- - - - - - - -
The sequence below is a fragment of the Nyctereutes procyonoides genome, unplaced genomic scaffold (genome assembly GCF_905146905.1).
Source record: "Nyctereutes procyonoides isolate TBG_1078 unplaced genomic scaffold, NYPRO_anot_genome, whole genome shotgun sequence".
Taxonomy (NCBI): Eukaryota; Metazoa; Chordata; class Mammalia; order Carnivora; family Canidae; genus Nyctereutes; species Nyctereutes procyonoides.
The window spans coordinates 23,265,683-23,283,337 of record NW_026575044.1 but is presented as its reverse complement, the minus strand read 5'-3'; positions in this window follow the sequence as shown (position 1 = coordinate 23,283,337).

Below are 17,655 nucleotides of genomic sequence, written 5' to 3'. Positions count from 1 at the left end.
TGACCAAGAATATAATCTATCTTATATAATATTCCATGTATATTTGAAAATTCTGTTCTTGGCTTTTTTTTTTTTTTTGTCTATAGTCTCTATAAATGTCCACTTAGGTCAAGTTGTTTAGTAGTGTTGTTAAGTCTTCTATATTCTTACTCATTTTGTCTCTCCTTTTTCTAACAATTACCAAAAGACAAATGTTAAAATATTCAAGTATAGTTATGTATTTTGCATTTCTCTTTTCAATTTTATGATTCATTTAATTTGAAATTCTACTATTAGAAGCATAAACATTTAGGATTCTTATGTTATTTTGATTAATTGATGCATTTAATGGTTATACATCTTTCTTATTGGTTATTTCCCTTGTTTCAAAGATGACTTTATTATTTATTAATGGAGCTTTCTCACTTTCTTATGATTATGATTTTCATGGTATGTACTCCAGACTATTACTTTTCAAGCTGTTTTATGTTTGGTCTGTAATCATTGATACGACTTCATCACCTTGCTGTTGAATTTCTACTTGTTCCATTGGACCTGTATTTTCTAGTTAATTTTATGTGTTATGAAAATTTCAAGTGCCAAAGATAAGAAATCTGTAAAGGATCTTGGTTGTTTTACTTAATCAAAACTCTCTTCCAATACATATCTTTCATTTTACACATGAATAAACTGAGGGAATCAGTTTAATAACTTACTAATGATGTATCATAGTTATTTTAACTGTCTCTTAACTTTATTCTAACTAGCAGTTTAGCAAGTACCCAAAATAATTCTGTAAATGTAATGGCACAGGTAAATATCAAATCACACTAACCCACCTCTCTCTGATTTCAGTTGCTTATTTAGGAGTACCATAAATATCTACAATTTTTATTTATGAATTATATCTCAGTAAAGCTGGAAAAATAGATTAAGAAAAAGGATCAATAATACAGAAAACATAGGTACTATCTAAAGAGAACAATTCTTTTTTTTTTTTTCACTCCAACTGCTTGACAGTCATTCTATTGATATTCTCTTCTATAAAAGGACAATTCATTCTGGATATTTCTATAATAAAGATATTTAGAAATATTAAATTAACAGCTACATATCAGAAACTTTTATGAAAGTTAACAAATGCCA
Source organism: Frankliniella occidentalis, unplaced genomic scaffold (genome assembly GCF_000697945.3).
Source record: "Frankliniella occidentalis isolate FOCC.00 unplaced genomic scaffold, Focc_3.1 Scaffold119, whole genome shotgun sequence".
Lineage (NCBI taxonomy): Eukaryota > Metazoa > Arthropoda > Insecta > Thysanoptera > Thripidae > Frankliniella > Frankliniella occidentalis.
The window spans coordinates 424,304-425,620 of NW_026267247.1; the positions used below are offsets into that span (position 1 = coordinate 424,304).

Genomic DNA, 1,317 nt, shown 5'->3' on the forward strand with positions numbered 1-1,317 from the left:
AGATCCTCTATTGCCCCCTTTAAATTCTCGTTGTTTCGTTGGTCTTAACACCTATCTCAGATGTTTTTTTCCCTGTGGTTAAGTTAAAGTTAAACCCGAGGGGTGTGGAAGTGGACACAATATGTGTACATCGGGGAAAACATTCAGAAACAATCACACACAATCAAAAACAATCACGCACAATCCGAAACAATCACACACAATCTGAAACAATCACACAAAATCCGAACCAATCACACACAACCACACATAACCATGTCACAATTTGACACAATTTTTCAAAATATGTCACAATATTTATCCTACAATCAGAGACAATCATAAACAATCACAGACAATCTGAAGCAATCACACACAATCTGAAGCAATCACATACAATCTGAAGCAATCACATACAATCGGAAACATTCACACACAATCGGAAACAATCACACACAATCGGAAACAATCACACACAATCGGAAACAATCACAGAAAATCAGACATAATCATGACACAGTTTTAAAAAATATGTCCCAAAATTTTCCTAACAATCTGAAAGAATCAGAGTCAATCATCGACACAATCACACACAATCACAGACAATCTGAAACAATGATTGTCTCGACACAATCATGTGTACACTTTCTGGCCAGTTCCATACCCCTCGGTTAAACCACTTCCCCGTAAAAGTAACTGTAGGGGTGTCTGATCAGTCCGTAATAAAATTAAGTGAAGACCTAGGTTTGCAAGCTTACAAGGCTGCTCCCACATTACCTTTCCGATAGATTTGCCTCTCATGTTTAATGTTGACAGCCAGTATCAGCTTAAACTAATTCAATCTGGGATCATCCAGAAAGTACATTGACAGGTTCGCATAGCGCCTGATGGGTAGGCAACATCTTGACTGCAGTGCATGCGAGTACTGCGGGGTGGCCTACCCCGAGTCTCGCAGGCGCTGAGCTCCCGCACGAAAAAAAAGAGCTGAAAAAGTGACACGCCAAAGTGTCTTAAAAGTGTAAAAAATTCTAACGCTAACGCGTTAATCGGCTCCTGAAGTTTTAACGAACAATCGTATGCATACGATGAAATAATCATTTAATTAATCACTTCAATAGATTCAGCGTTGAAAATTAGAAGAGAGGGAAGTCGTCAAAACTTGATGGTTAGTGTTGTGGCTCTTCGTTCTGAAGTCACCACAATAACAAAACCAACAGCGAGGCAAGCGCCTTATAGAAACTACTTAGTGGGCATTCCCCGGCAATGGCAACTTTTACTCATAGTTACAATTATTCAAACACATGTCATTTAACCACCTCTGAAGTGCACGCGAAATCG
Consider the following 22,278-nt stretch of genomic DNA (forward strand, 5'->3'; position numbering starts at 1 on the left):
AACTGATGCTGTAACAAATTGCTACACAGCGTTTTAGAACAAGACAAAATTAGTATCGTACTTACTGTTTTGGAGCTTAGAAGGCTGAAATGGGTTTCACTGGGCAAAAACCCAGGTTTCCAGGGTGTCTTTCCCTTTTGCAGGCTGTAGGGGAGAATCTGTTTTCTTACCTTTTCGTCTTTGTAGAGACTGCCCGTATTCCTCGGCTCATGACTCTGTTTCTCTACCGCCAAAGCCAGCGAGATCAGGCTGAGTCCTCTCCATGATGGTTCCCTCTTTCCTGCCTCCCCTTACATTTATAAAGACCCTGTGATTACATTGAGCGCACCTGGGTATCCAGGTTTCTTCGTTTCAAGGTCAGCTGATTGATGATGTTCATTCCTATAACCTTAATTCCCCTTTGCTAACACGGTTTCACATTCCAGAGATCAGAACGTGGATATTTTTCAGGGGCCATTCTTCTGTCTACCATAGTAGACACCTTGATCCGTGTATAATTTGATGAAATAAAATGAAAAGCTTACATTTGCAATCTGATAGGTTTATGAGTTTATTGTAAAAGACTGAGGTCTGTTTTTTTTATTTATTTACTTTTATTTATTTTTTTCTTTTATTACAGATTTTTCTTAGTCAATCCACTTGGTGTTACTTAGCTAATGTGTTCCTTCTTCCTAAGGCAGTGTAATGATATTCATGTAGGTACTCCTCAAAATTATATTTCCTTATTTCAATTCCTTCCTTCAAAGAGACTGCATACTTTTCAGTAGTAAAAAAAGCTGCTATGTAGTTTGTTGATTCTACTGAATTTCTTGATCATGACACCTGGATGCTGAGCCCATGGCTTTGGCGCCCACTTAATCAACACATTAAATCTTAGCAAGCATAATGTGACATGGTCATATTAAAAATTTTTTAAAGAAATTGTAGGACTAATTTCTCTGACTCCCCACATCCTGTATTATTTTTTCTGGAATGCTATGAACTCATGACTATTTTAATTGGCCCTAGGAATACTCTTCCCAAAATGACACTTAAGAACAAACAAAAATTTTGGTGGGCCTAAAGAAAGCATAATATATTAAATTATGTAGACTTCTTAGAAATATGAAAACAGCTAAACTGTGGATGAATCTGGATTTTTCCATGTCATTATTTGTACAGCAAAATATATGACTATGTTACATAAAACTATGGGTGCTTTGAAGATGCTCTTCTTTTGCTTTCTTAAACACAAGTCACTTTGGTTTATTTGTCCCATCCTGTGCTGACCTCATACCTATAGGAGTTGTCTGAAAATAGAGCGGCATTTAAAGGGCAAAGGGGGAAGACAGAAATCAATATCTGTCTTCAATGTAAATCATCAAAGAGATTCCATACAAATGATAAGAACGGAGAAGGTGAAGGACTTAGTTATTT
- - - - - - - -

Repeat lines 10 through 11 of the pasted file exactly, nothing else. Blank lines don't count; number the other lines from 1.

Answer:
The window spans coordinates 424,304-425,620 of NW_026267247.1; the positions used below are offsets into that span (position 1 = coordinate 424,304).

Genomic DNA, 1,317 nt, shown 5'->3' on the forward strand with positions numbered 1-1,317 from the left: